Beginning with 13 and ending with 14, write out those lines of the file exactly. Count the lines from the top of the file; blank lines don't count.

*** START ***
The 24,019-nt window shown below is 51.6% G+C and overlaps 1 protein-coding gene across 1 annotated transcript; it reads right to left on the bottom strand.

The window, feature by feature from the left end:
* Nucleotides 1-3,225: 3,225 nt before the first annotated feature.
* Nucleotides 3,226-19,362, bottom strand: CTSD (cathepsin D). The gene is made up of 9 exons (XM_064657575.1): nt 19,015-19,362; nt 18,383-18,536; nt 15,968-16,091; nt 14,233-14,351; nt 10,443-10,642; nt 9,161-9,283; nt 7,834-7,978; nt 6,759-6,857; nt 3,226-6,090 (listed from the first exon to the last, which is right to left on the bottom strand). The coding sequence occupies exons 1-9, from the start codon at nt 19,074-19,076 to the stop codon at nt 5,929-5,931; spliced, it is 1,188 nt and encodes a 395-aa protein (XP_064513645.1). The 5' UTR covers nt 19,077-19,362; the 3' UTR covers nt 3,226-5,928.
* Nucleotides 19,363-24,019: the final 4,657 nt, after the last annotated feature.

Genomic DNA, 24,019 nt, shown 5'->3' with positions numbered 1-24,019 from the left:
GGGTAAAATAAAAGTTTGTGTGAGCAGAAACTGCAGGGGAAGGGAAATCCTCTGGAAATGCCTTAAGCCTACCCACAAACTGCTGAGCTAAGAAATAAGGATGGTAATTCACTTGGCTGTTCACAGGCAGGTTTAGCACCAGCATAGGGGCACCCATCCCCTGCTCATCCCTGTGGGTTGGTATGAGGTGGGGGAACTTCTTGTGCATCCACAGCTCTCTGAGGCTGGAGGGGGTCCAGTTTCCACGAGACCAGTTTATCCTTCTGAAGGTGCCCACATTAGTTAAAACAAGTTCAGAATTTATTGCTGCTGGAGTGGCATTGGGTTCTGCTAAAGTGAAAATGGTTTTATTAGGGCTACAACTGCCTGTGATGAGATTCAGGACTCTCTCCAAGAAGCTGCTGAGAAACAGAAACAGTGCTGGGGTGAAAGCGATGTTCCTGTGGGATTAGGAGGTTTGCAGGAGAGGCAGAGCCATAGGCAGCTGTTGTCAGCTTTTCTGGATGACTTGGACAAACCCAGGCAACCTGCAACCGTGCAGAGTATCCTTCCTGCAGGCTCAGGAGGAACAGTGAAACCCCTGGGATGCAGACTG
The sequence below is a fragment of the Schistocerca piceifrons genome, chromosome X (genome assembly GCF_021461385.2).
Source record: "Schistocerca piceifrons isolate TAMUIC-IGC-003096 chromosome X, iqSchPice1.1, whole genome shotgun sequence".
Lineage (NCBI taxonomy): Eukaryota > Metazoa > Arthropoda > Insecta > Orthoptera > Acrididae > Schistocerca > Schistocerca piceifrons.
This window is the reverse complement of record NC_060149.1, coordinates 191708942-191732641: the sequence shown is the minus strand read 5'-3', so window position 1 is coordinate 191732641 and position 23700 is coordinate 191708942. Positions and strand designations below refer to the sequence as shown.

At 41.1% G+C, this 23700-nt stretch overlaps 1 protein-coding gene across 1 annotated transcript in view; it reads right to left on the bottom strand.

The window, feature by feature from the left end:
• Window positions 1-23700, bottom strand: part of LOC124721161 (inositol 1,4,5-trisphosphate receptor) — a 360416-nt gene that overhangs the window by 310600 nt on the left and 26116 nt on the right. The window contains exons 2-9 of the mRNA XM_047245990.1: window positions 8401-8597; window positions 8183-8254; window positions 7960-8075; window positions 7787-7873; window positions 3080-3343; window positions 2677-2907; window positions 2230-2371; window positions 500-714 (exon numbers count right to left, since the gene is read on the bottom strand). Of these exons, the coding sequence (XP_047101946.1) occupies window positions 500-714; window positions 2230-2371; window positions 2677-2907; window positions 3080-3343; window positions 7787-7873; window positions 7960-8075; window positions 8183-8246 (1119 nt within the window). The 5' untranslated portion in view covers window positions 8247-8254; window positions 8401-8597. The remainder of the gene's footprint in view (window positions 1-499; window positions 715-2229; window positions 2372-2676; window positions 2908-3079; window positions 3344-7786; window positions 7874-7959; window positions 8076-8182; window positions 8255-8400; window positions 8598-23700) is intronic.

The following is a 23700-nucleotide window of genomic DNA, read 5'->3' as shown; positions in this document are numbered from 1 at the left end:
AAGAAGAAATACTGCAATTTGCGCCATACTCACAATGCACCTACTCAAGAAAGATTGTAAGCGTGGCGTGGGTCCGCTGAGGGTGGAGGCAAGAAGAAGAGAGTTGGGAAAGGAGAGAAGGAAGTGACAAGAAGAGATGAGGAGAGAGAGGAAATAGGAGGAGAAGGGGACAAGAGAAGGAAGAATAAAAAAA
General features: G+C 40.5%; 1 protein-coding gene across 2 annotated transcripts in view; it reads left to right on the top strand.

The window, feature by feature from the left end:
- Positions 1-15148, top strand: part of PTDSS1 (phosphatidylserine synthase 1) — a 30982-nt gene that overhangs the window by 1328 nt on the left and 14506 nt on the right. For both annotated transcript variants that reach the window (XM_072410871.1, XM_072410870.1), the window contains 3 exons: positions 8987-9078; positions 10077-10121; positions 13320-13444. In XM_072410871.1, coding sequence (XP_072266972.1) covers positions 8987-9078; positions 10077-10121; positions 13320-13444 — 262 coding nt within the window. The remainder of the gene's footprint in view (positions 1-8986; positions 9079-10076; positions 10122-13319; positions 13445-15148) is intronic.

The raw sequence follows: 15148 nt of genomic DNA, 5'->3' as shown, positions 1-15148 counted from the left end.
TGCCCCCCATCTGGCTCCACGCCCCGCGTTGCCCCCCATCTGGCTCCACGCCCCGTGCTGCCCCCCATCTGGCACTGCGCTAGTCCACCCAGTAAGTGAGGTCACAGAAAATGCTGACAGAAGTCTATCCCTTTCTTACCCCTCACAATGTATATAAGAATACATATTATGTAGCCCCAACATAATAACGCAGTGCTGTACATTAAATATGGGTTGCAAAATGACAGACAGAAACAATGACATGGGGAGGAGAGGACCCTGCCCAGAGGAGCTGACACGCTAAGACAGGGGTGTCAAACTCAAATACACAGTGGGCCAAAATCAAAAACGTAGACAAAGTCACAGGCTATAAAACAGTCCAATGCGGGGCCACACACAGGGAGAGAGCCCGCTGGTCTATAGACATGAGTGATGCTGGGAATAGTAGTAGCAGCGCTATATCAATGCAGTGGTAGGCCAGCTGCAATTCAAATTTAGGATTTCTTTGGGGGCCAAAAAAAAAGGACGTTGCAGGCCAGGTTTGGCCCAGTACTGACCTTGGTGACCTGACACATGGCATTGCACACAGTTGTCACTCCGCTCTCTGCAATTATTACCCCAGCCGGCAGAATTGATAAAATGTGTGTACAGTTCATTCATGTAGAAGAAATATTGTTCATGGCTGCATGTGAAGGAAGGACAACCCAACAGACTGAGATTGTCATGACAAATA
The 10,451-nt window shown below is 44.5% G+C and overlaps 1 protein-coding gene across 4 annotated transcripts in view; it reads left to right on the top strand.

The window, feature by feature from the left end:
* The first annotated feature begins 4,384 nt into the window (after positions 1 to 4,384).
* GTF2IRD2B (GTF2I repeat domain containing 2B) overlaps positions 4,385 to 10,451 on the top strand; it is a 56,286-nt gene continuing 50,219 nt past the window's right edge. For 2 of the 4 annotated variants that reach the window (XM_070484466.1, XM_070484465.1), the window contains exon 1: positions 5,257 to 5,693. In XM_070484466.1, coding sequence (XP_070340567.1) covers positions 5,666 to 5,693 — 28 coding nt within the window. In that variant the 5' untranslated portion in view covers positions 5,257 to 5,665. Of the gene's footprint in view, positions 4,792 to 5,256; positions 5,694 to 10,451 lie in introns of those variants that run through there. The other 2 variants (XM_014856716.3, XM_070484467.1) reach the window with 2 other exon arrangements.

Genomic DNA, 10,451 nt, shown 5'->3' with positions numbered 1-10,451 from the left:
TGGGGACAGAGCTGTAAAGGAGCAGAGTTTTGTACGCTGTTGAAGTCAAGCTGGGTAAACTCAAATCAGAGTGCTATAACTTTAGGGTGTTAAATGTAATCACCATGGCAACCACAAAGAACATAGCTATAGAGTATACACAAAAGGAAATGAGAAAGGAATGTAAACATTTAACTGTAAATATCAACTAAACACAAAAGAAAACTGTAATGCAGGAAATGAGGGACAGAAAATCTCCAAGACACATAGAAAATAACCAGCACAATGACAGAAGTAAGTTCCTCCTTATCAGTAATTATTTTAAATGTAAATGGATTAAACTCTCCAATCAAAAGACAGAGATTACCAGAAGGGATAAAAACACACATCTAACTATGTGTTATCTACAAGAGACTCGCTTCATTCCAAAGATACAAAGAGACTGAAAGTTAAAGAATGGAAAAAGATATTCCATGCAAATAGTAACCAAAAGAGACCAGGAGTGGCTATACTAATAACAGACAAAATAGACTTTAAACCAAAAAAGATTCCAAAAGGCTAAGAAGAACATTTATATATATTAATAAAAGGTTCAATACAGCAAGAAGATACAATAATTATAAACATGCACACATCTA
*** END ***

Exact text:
The window, feature by feature from the left end:
• Window positions 1-23700, bottom strand: part of LOC124721161 (inositol 1,4,5-trisphosphate receptor) — a 360416-nt gene that overhangs the window by 310600 nt on the left and 26116 nt on the right. The window contains exons 2-9 of the mRNA XM_047245990.1: window positions 8401-8597; window positions 8183-8254; window positions 7960-8075; window positions 7787-7873; window positions 3080-3343; window positions 2677-2907; window positions 2230-2371; window positions 500-714 (exon numbers count right to left, since the gene is read on the bottom strand). Of these exons, the coding sequence (XP_047101946.1) occupies window positions 500-714; window positions 2230-2371; window positions 2677-2907; window positions 3080-3343; window positions 7787-7873; window positions 7960-8075; window positions 8183-8246 (1119 nt within the window). The 5' untranslated portion in view covers window positions 8247-8254; window positions 8401-8597. The remainder of the gene's footprint in view (window positions 1-499; window positions 715-2229; window positions 2372-2676; window positions 2908-3079; window positions 3344-7786; window positions 7874-7959; window positions 8076-8182; window positions 8255-8400; window positions 8598-23700) is intronic.